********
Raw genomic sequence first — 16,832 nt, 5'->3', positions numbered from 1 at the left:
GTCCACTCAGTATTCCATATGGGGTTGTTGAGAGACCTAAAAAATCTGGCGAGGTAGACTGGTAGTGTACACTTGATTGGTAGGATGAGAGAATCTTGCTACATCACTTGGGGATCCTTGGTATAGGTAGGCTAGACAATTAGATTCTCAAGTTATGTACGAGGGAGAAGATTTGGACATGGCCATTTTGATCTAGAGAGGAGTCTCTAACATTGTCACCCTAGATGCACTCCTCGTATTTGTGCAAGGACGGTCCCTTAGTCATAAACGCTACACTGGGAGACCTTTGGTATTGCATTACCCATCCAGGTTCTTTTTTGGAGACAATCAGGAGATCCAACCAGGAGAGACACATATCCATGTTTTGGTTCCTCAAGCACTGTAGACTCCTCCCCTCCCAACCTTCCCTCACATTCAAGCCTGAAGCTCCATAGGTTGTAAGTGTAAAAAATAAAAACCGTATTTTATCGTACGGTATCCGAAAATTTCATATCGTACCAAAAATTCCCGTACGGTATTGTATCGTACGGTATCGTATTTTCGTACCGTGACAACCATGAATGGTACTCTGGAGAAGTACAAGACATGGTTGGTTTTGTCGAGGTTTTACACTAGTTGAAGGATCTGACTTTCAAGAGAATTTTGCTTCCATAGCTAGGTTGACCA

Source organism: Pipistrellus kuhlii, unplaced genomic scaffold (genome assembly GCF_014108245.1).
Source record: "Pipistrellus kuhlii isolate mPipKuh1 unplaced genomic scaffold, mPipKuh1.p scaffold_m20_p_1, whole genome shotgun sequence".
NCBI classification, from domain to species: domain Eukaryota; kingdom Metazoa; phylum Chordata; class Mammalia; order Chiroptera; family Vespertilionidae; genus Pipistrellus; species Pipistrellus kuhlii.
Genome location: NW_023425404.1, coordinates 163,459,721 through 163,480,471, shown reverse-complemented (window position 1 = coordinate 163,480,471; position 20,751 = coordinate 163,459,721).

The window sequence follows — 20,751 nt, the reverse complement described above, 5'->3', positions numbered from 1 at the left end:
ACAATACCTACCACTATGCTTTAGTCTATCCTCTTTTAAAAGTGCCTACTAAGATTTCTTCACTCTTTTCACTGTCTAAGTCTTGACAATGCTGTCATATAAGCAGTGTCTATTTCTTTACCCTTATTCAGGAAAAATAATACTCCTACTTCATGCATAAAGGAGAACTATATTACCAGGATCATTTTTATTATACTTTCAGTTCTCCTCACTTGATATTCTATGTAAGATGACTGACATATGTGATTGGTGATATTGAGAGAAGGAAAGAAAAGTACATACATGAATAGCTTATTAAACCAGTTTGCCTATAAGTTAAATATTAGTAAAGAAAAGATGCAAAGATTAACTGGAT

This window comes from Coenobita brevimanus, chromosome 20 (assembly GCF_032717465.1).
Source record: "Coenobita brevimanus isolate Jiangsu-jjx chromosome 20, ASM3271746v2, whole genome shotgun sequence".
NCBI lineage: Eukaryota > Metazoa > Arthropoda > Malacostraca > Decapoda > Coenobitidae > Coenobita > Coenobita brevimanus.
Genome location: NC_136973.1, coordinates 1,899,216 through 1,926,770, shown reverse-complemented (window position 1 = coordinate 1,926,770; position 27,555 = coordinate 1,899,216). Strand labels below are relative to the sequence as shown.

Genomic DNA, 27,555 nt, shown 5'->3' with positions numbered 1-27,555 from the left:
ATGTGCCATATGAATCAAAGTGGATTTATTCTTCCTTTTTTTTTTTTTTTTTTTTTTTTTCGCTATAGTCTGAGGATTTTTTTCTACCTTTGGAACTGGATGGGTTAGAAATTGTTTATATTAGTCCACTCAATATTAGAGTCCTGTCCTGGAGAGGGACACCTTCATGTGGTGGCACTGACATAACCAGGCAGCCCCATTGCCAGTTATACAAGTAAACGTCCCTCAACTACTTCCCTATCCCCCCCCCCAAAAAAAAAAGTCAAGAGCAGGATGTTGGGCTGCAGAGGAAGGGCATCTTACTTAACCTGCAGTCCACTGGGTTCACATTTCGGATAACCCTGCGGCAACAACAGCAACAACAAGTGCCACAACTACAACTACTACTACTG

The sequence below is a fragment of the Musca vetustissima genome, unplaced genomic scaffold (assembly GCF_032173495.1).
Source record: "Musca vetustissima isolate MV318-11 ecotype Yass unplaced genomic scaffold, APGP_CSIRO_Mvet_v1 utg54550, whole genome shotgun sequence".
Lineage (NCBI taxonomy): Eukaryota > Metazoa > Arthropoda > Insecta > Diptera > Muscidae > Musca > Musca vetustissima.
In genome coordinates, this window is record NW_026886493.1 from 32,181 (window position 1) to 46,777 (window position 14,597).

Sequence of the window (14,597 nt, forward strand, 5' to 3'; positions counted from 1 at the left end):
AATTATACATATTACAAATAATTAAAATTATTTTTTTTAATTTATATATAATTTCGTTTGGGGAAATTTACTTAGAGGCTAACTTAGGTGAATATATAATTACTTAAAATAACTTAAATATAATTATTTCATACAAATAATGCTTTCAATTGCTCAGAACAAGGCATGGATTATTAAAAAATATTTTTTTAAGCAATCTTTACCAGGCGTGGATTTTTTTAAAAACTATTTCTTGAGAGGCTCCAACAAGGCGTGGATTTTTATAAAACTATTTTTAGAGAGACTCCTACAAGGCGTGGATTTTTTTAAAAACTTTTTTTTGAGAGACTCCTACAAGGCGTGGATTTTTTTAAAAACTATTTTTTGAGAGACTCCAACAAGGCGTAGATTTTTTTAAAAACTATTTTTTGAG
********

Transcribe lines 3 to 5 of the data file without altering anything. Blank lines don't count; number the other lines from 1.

Source organism: Pipistrellus kuhlii, unplaced genomic scaffold (genome assembly GCF_014108245.1).
Source record: "Pipistrellus kuhlii isolate mPipKuh1 unplaced genomic scaffold, mPipKuh1.p scaffold_m20_p_1, whole genome shotgun sequence".
NCBI classification, from domain to species: domain Eukaryota; kingdom Metazoa; phylum Chordata; class Mammalia; order Chiroptera; family Vespertilionidae; genus Pipistrellus; species Pipistrellus kuhlii.